Study design and participants

We conducted an open-label, phase I study, which included a dose escalation and a dose expansion at Washington University in St. Louis and Mayo Clinic in Rochester (Supplementary Tables S1 and S2), to determine the safety of a combination of defactinib, pembrolizumab, and gemcitabine in patients (≥18 years of age) with histologically confirmed advanced solid tumors (dose escalation cohort) or advanced PDAC (dose expansion cohort). The one dose expansion cohort (refractory cohort) included patients with advanced PDAC, who progressed with at least one line of systematic therapy for advanced disease. The second expansion cohort (maintenance cohort) enrolled patients with PDAC who achieved a treatment response or stable disease after at least 4 months of frontline therapy of gemcitabine and Abraxane (G/A). Toxicity assessment was performed on all treated patients, regardless of evaluability of treatment response. Treated patients who received imaging scans prior to the first planned assessment (after three cycles) due to clinical suspicion of progression were deemed evaluable. Patients who came of study prior to any imaging evaluation to document disease status were included in survival analyses if deemed to be related to clinical disease progression. Measurable disease, defined as lesions ≥10 mm with a CT scan or MRI, ≥20 mm by chest X-rays, or ≥10 mm with calipers by clinical exam, was required. In addition, patients were deemed eligible if they had an Eastern Cooperative Oncology Group performance status of ≤1 and a life expectancy of at least 3 months. Patients who had received prior FAK inhibitors or anti–PD-1, anti-PD-L1, anti-PD-L2, anti-CD137, or anti-cytotoxic T-lymphocyte-associated antigen 4 antibody were ineligible, as were patients with brain metastasis. The study was performed in accordance with the Declaration of Helsinki statement on ethical biomedical research and with the International Conference on Harmonization Guidelines for Good Clinical Practice. The study was approved by the local Institutional Review Boards for each study site and registered at clinical trial.gov as NCT02546531. All patients provided written informed consent. Patient cohort demographic data are in Supplementary Tables S1 and S2.

Procedures

Dose escalation was conducted using a two-stage design. A small cohort of 3 patients were treated at the initial dose level. If no DLT was observed, the next cohort was assigned to a higher dose level. As soon as the first DLT is observed, three additional patients were enrolled. For the dose escalation cohort, defactinib was started at twice per day at either a 200 mg twice daily or 400 mg twice daily on a 21-day cycle. Pembrolizumab (200 mg) was given intravenously every 21 days. Gemcitabine was not given to the first two dose levels and was administered on days 1 and 8 of a 21-day cycle at 500, 750, or 1,000 mg/m2 for dose levels 3, 4, or 5, respectively (Fig. 1). The recommended phase II dose (RP2D) was determined to be defactinib 400 mg twice daily D1–21, pembrolizumab 200 mg D1, and gemcitabine 1,000 mg/m2 D1 and D8, every 21 days. Toxicities were assessed according to CTCAE 4.0, and the treatment response was evaluated every three cycles per RECIST v1.1.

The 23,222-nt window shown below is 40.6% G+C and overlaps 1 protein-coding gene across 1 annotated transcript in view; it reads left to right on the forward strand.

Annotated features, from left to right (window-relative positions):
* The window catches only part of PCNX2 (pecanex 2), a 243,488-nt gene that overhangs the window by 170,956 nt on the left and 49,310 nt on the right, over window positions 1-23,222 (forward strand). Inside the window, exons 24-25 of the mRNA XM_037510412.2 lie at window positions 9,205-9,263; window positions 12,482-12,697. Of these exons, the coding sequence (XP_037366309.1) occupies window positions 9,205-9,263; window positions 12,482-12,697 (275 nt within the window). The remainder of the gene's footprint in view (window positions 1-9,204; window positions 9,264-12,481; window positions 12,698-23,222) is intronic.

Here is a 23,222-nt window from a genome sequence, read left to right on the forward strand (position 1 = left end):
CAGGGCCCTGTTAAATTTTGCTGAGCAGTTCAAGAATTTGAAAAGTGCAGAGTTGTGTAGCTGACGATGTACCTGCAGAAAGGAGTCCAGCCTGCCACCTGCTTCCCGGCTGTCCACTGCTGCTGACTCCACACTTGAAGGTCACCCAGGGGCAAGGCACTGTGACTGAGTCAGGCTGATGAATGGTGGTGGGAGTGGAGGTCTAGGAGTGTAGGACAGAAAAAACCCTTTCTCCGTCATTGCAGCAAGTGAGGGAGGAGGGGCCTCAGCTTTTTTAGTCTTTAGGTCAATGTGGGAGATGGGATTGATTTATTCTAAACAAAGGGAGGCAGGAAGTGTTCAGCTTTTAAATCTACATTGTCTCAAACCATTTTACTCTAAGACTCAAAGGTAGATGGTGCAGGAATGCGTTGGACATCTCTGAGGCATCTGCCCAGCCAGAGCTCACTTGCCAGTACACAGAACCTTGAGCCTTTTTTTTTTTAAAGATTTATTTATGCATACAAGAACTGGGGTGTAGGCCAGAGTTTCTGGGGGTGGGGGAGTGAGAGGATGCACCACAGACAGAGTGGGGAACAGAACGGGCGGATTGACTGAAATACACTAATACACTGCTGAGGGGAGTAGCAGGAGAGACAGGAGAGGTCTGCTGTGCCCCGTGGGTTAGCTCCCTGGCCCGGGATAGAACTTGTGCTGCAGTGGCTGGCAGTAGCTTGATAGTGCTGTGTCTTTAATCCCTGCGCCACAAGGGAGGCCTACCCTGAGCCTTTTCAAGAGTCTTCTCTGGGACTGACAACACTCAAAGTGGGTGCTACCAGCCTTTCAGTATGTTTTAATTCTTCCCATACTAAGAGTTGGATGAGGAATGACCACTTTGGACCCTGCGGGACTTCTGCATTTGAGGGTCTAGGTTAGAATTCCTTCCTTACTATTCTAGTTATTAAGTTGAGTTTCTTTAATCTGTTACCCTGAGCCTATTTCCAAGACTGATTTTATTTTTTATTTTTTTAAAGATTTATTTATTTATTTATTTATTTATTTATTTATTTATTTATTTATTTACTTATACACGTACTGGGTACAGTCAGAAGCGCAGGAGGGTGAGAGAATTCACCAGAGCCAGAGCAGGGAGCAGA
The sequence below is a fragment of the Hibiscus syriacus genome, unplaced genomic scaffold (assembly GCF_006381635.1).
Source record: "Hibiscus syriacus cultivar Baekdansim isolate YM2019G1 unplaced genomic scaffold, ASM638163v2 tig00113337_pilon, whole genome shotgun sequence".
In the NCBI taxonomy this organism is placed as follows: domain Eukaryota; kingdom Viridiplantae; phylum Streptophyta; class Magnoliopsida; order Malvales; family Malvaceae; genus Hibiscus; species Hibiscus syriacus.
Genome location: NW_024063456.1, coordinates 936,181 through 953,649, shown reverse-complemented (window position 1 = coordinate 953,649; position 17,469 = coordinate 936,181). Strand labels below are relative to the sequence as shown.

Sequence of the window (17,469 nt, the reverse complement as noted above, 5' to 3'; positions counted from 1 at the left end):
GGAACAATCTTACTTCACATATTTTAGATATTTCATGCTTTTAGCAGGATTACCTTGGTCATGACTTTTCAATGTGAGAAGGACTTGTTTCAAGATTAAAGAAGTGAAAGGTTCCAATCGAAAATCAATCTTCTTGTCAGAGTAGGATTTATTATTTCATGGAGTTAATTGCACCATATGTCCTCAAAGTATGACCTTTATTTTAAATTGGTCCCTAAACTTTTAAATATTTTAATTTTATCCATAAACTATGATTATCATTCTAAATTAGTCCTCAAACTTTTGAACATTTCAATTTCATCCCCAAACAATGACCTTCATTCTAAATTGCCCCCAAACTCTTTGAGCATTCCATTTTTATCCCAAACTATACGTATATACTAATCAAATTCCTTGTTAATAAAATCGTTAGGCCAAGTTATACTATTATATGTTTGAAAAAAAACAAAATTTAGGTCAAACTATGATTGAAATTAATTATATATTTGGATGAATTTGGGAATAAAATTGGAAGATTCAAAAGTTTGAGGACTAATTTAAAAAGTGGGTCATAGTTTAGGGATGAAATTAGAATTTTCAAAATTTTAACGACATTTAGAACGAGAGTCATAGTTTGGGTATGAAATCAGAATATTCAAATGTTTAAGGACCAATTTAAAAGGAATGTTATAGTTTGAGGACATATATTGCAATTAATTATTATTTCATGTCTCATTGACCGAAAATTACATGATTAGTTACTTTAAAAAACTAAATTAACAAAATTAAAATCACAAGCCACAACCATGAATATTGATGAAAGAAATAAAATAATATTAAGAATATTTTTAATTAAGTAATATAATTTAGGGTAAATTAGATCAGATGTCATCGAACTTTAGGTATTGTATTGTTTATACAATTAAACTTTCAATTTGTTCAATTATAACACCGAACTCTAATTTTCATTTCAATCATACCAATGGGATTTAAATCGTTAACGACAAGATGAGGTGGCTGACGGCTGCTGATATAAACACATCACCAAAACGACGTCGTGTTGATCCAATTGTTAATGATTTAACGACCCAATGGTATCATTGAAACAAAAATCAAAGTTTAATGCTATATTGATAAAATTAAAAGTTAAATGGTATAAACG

Figure 1.

CONSORT flow diagram of patients enrolled in this study.

Figure 1.

CONSORT flow diagram of patients enrolled in this study.

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Clinical outcomes measures

The primary endpoint was to assess the safety and toxicity profile of the triple-drug regimen and determine the MTD or RP2D. The secondary endpoints included objective response rate (ORR), time on treatment, PFS and OS, which were described using Kaplan–Meier product limit method. The exploratory endpoints were to assess biomarkers associated with treatment response and resistance.

Multiparametric flow cytometry of biopsy tissues

Biopsy tissues were collected from the endoscopy suite and placed in DMEM on wet ice prior to processing. Human tumor samples were digested in HBSS supplemented with 2 mg/mL collagenase A (Roche), 2.5 U/mL hyaluronidase, and DNase I at 37°C for 30 minutes with agitation to generate single cell suspensions. Following tissue digestion, single cell suspensions were resuspended in flow cytometry buffer (PBS containing 1% BSA and 5 mmol/L EDTA), FcR blocked with human TruStain FcX (BioLegend) for 10 minutes, and pelleted by centrifugation. When applicable, live/dead viability dyes were used for 15 to 30 minutes at room temperature prior to centrifugation. The cells were consequently labeled with 200 μL of fluorophore-conjugated anti-human extracellular antibodies at recommended dilutions for 30 minutes on ice. Intracellular staining for transcription factors and intracellular markers was subsequently employed using the eBioscience Transcription Factor Staining Buffer Set (eBioscience), according to the manufacturer's instructions. Flow cytometry data were acquired using BD Fortessa X-20 (BD Biosciences) within 7 days and analyzed using FlowJo software (version 10) with application of bead-based post hoc compensation.